In order to assemble the components shown in FIG. 1, the lugs 13 and 14 are pressed together, which enlarges the circumference and the diameter of the circular main part 12 of the hose clamp 24. The circular part can then be slipped over the end part 19 of the hose and the hose forced on the end of the nipple 22, or the circular main part 12 can be held loosely over the tubular part 21 of the nipple and the end part 19 of the hose can be forced over the bead and into the annular space between the tubular part 21 and the circular main part 12 of the clamp 11. In any case, after the end part 19 of the hose has reached a proper location on the nipple 22 and inside the circular part 12, pressure forcing the lugs 13 and 14 toward each other is released to allow the circular part 12 of the hose clamp to return toward its relaxed or unstressed condition. However, the presence of the end part 19 of the hose prevents the circular part 12 of the hose clamp from returning entirely to its original diameter. The resilient force that causes it to try to do so is exerted inwardly around the entire circumference of the end part 19 of the hose, thereby forcing the inner surface of that part of the hose firmly against the external surface of the tubular part 21 of the nipple so as to make a completely water-tight joint between the hose and the nipple.
FIG. 2 shows a hose clamp tool 24 to apply the necessary pressure to the lugs 13 and 14 to cause them to move toward each other and thereby stress the circular part 12 of the hose clamp 11. The tool includes a first elongated member 26, which is shown in this embodiment as being a closed metal tube of sufficient strength to withstand the forces that will be applied to the tool in normal use. The first member 26 has a first jaw 27 firmly attached to one end 28 of the tube. The jaw has a pressure surface 29 facing away from the remainder of the elongated tube 26 and confronting the pressure surface 31 of a second jaw 32 firmly attached by means of a locking device such as a roll pin 33 to the first end 34 of a second elongated member 36. The cross-sectional dimensions of the member 36 are such that member 36 slides easily in the longitudinal direction in the tube 26 to allow the pressure surfaces 29 and 31 to be moved far enough apart to grasp the lugs 13 and 14 (see FIG. 1) of an unstressed hose clamp 11.
The mechanism to actuate the jaws 29 and 31 to move them relative to each other is located at the second end of the elongated tube 26. This mechanism includes a handle 37 pivotally mounted on an axle 38 held in a projection 39 attached to one of the elongated members, which is the member 36 in this instance. The axle 38 may be any of a number of devices that hold the handle 37 so that it can be pivoted. For example, the axle can be a shoulder bolt or a pin, including a roll pin, or a rivet or the like. The handle includes a knurled, cylindrical part 41 to be gripped by the fingers of the person using the tool and at its free end 32 it may be flattened out, as shown in the top view at FIG. 3, to provide a lateral projection 44 in a convenient place to allow the user of the tool to push outwardly with his thumb to pivot the handle 37 to the position shown in FIG. 2 and away from the elongated tube 26. The fattened free end also makes it more comfortable for a user to press down on it with his palm to force the jaws 27 and 32 to close upon the lugs 13 and 14 (FIG. 1) of the hose clamp.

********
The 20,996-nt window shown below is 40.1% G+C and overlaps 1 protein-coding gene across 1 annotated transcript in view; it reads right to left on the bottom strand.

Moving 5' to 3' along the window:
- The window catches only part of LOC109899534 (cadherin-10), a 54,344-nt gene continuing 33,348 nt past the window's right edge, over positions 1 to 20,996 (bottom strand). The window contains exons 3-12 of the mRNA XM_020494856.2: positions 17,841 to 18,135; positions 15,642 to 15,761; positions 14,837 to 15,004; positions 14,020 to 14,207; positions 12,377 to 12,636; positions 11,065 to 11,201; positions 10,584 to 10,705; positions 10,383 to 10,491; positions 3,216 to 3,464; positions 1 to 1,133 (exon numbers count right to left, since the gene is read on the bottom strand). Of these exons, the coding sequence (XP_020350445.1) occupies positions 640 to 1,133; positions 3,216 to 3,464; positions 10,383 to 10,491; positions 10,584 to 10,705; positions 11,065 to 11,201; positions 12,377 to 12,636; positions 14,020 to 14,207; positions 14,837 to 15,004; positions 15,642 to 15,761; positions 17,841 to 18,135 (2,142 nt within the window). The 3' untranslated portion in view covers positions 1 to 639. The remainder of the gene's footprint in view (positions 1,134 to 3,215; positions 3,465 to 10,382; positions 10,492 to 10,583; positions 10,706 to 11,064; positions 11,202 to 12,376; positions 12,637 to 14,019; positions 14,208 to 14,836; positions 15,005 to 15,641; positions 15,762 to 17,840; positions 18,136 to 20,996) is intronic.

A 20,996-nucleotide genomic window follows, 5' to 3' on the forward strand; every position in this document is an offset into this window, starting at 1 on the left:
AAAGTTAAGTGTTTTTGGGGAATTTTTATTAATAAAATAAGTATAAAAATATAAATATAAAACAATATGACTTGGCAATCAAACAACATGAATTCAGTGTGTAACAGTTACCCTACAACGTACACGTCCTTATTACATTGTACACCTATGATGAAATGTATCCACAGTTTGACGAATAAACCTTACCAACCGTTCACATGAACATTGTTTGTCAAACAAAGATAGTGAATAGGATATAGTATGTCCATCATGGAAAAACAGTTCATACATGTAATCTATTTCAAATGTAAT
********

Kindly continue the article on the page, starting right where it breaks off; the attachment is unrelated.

In this embodiment, the handle 37 is connected to the elongated tube 36 by a link 46 pivoted at each end. The first end of the link is pivotally connected to the handle 37 by means of a clevis 47 welded or otherwise firmly affixed to the handle at a location intermediate its length. The pivotal connection between the link 46 and the clevis 47 may be any sort of device that allows pivoting motion, as in the case of the axle 38. Specifically, the connecting device 48 between the link and the clevis may be a shoulder bolt with an Allen head or any other suitable head or it may be a rivet or solid pin or roll pin or the like. The other end of the link 46 is similarly pivotally connected to another clevis 49 welded or otherwise firmly affixed to the tube 26 and supporting another pivotal connector 51 to allow the link 46 to pivot freely with respect to the tube 26.
The tool 24 also includes a stop 52 rigidly attached to the tube 26 at the limit of the range of linear movement of the projection 39 along the tube 26. On the opposite side of the tube from the stop 52 is a cylindrical hand-grip 56 to provide comfortable and secure means for holding the tool in use.
In this embodiment the tube 26 is a polygonal structure more specifically a square as shown as FIG. 4. The inner elongated member 36 has a cross-sectional configuration that matches the inner surface of the tube 26 so that, in this instance, the elongated member 36 is square. The square shape of the tube 26 in FIG. 4 makes it convenient to form the jaw 27 in a saddle shape with projecting lower sides 54 and 56 that are integral with the upper part of the jaw and extend down alongside the tube 6 to be welded to it. The jaw 32 in FIG. 2, is also in the form of a saddle that fits over the end part of the inner elongated member 36.
FIG. 5 shows the tool 24 holding the lugs 13 and 14 of the hose clamp 11. This type of hose clamp is designed so that the lugs 13 and 14 should not be forced into contact with each other, and in order to prevent that from happening, a tongue 57 extends from the lug 14 toward the lug 13 to limit the extent to which those lugs can be pushed toward each other. Accordingly, the elongated members 26 and 36 are arranged so that the pressure surfaces 29 and 31 of the jaws 27 and 32 can, at most, approach each other to the extent determined by the tongue 57 and cannot approach each other more closely than that. In this position of closest approach of the lugs 13 and 14, the handle 37 is substantially parallel to the tube 36 and, specifically, to the hand-grip 56. It will be observed that the projection 39 is all the way at the end 58 of the tube 26.